Unit 6 
Laurie Ruggiero's curator insight, May 29, 4:07 PM
Unit 6
dustin colprit's curator insight, September 29, 11:38 PM
The use of shipping containers has provided many positive results. People receive access to goods and supplies from all around the globe thanks to shipping containers. Recently they've even been given other uses. People have begun modifying them into livable structures.
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Investorideas.com Newswire - Artificial Intelligence and Autonomous Driving; The Brave New World of Driving

Investorideas.com Newswire - Artificial Intelligence and Autonomous Driving; The Brave New World of Driving | education | Scoop.it
Artificial Intelligence and Autonomous Driving; The Brave New World of Driving

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InvestorIdeas's curator insight, February 26, 12:04 PM

Companies Mentioned: Gopher Protocol (OTCQB: $GOPH), Tesla (NASDAQ: $TSLA), Intel (NASDAQ: $INTC), Alphabet Inc (NASDAQ: $GOOG, NASDAQ: $GOOGL), STMicroelectronics (NYSE: $STM)

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Investorideas.com Newswire - Gopher (OTCQB: $GOPH) Commences Development of AI Mesh Technology for IoT Design Immersion of Next Generation of Guardian Tracking Technology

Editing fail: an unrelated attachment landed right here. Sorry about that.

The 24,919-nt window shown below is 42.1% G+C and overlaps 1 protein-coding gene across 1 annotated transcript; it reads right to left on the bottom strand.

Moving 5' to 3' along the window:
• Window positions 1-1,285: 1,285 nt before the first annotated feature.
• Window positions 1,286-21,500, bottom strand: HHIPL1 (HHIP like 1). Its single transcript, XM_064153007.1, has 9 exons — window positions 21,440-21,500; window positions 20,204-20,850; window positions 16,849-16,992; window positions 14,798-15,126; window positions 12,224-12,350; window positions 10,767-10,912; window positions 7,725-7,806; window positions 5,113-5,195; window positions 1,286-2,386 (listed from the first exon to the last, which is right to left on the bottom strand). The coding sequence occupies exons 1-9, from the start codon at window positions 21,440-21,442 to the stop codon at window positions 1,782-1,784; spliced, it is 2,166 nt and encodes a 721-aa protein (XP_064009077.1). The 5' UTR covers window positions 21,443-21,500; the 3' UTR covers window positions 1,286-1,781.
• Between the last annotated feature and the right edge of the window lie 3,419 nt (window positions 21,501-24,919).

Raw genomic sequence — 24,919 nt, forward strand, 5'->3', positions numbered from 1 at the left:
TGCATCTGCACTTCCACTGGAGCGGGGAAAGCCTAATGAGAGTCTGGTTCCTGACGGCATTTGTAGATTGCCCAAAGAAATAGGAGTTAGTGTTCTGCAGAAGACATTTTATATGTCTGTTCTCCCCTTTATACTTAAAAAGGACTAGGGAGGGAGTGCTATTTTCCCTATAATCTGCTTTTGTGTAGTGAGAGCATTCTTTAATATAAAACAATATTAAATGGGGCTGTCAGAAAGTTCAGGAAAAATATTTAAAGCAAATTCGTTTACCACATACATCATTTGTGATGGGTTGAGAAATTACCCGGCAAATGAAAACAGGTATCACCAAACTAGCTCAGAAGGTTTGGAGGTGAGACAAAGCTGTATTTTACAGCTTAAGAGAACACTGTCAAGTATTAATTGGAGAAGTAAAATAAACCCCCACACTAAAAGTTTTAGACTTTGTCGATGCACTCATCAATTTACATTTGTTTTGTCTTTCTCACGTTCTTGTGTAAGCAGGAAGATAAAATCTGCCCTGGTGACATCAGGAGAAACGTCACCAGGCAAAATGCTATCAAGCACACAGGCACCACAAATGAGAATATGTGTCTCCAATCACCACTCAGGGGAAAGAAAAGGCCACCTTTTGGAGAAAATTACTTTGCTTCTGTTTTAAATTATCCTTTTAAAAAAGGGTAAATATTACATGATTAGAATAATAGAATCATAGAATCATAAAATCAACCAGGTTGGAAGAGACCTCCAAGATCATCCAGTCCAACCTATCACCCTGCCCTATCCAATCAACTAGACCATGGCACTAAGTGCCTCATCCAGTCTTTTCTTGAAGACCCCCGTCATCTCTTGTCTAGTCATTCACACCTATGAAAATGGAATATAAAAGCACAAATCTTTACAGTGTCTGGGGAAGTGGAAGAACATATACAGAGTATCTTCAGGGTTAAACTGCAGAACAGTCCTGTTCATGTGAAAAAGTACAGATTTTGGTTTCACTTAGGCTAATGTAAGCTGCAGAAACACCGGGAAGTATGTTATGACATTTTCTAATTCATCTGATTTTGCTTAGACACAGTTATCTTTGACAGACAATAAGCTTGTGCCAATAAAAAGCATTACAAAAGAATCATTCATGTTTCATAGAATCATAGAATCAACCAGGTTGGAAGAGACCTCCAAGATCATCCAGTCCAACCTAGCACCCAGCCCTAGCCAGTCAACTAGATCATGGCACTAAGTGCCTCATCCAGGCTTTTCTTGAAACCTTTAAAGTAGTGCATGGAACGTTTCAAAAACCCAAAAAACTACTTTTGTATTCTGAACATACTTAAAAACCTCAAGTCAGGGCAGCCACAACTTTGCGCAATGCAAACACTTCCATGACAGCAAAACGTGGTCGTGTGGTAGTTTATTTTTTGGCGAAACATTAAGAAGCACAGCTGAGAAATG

Investorideas.com Newswire - Gopher (OTCQB: $GOPH) Commences Development of AI Mesh Technology for IoT Design Immersion of Next Generation of Guardian Tracking Technology | education | Scoop.it
Gopher (OTCQB: $GOPH) Commences Development of AI Mesh Technology for IoT Design Immersion of Next Generation of Guardian Tracking Technology

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How Women Experience Addiction Differently Than Men

How Women Experience Addiction Differently Than Men | education | Scoop.it

Addiction to substances such as heroin and alcohol affect women differently than men. A 2010 American Journal of Public Health study found that women were more likely to be prescribed opioids than men and to continue them long-term. Another study of chronic pain patients prescribed opioids in the Journal of Pain revealed that women’s increased risk of opioid misuse was related to emotional issues while men misused opioids because of legal and behavioral problems.